Among Raptors' regulars (>200 minutes played), who would you guess has the 4th best PER? Who would you guess has the second best TS%? What about the highest free throw rate (FTA per FGA) on the team? How about 4th most offensive and total win shares?
Odds are you wouldn't guess Bismack Biyombo (or at least not without a little help from the title of this piece).
There are other benchmarks, good and bad, that are more obvious -- second highest turnover rate on the team, highest block rate on the team (by a sizeable margin), second highest offensive rebound rate, highest defensive rebound rate, lowest assist rate on the team, lowest usage on the team, second most defensive win shares, worst offensive box plus minus (basketball-reference's adjusted plus minus stat), best defensive box plus minus.
Biyombo is a player of extremes, and this year those extremes have balanced out to a positive contributor and one of the more important pieces on the team.
Same Old Biyombo
And none of this should be a surprise. Bismack is performing almost exactly the same as last season. Look at this:
Measure | 2014-15 | 2015-16
PER: 15.2, 15.0
TS%: 57.8, 59.3
TRB%: 18.0, 20.9
AST%: 2.0, 2.3
BLK%: 6.3, 6.1
TOV%: 16.5, 16.0
USG%: 11.6, 11.3
WS/48: .156, .158
That's an incredible amount of similarity for a player changing teams. So, this is always the Biyombo we were going to get. And considering how good he's been, it makes it more and more of a mystery why the Hornets would have cut him loose last summer.
Biyombo is pretty good defensively. And it's pretty noticeable when he's out there, covering up for mistakes made by others.
He's played over 100 minutes with nine different teammates this season. With four of them, the team has a sub-100 defensive rating (DRTG) while they are on the court. That's pretty incredible. It should come as no surprise that the four teammates are his fellows from the Lowry plus bench lineup, which on the season has a 93.1 DRTG.
And while it's true that Cory Joseph and Patrick Patterson have a lot to do with that, and they are doing it against bench units, that's still an amazing defensive efficiency. And the same lineup with Jonas Valanciunas is just as good overall, but definitely takes a step back defensively (100.6 DRTG, still very good but not elite like the Biyombo lineup).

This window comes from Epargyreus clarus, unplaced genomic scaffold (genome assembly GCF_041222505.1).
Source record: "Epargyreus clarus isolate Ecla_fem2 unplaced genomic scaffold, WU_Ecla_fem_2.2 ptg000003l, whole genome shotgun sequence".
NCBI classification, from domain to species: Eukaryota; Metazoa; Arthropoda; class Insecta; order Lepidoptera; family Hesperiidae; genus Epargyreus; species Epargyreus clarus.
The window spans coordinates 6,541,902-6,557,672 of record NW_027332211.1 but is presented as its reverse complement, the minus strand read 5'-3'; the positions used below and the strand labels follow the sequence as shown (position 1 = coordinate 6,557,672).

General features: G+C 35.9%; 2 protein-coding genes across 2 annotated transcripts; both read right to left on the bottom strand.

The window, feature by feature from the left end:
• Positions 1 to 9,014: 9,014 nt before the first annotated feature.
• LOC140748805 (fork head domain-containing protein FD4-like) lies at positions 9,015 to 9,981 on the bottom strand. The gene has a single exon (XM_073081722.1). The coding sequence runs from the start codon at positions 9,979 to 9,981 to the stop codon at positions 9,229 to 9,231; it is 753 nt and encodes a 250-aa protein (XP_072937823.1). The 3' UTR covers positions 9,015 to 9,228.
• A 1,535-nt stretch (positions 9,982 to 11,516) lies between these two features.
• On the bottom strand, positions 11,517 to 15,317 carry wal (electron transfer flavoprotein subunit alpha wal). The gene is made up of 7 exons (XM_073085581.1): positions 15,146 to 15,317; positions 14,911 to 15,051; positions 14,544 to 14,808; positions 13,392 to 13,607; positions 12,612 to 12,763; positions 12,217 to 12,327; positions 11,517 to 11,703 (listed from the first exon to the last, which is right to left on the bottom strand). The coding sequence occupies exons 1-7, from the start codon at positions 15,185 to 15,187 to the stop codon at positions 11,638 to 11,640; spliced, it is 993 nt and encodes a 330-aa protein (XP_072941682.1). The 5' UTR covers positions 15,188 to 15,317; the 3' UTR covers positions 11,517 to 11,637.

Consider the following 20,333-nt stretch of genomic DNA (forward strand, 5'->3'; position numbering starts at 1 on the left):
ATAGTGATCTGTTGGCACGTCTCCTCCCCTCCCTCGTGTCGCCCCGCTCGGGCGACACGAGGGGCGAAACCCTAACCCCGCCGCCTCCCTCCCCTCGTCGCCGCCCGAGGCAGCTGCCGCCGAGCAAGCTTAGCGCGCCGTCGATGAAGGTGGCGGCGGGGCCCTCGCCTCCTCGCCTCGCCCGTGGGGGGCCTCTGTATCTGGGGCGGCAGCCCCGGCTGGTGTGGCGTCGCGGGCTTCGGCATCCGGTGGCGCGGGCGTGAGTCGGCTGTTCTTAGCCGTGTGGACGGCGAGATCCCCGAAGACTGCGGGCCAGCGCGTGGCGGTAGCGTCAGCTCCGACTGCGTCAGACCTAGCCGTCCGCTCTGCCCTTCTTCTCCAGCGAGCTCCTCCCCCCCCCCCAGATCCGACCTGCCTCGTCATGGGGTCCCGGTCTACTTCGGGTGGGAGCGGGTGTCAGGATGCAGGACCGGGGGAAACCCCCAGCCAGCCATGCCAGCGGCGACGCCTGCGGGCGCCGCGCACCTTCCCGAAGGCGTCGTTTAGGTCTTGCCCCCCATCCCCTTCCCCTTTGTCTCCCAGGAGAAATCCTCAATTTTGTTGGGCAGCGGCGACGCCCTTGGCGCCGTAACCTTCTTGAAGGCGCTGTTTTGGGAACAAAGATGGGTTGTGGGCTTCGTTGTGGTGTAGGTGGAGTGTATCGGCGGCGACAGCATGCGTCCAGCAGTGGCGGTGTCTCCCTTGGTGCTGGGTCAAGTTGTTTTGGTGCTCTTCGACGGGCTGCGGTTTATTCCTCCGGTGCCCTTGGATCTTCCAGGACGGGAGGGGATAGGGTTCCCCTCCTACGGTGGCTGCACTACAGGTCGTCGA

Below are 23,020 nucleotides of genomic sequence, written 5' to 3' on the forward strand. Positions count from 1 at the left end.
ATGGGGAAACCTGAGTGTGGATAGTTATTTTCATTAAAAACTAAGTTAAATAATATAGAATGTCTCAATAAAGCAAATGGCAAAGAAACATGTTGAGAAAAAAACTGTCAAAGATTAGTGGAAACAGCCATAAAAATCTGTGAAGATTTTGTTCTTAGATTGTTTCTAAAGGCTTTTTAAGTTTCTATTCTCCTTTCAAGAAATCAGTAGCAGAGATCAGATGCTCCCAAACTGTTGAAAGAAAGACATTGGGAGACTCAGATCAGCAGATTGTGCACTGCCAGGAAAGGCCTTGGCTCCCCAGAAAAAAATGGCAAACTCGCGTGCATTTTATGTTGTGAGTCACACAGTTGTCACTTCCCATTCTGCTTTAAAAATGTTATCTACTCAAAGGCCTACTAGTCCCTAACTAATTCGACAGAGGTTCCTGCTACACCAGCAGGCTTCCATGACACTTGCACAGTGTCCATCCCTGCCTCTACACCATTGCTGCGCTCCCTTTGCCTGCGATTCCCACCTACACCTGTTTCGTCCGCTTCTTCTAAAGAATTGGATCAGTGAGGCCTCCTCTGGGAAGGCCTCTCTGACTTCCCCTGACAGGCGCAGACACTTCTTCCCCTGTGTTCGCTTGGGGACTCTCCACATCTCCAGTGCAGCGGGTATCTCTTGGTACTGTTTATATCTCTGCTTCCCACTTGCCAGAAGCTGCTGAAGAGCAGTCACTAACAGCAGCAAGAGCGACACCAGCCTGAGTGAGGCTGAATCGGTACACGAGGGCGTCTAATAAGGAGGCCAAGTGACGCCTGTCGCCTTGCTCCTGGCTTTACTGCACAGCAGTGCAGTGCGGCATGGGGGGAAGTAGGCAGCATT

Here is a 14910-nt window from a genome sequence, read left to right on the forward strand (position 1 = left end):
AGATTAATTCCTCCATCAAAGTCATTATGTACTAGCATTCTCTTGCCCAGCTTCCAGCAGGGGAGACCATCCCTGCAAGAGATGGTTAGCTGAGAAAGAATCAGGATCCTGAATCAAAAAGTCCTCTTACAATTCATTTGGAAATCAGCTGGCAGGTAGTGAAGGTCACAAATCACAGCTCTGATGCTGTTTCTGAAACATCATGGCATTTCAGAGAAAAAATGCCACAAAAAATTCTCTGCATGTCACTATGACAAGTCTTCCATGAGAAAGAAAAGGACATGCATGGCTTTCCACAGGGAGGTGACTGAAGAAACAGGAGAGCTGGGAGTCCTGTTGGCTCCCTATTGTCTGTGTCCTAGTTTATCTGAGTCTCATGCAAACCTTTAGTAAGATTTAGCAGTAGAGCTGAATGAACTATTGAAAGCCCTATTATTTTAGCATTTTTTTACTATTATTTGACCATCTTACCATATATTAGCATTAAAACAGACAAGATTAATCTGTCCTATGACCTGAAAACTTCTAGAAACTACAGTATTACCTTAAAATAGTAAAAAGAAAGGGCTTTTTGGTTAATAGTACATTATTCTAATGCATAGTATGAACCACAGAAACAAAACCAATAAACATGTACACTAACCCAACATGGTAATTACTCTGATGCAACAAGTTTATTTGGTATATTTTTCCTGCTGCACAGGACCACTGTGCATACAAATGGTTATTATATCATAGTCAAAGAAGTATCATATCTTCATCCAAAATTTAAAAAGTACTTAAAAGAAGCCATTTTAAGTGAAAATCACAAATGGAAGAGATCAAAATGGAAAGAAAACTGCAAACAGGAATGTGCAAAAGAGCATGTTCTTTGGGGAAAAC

This is the bad side of the coin. Though, thankfully Biyombo has been able to avoid completely cratering the offence in spite of his being no offensive threat, mainly through his use of screens set for the Raptors' top guards, his offensive rebounding, and an improved ability to hit free throws (up to a career high 64% from 58% last season, though he is taking fewer attempts).
And the result? Against all odds, he does not have the worst on-court offensive rating (ORTG) on the team. He settles in nicely (at 104.9) right behind James Johnson (104.5) and Luis Scola (104.6), thanks to that abysmal starting lineup we've been treated to over large chunks of the season, and fairly close to Terrence Ross' on-court number as well. With his defensive impact, all you look for is for him to keep his head above water offensively, and he's been doing that just fine.
Overall, Bismack Biyombo has been a tremendous addition to this team, who was surprisingly available for $2.8 million last summer. He will be looking at a large raise after this season, in spite of largely doing what he has always done, because he's contributing to a winning team and making a noticeable difference on the defensive end (and surviving on the offensive end). Here's hoping the Raptors can find a way to keep him as part of possibly the best centre tandem in the league today.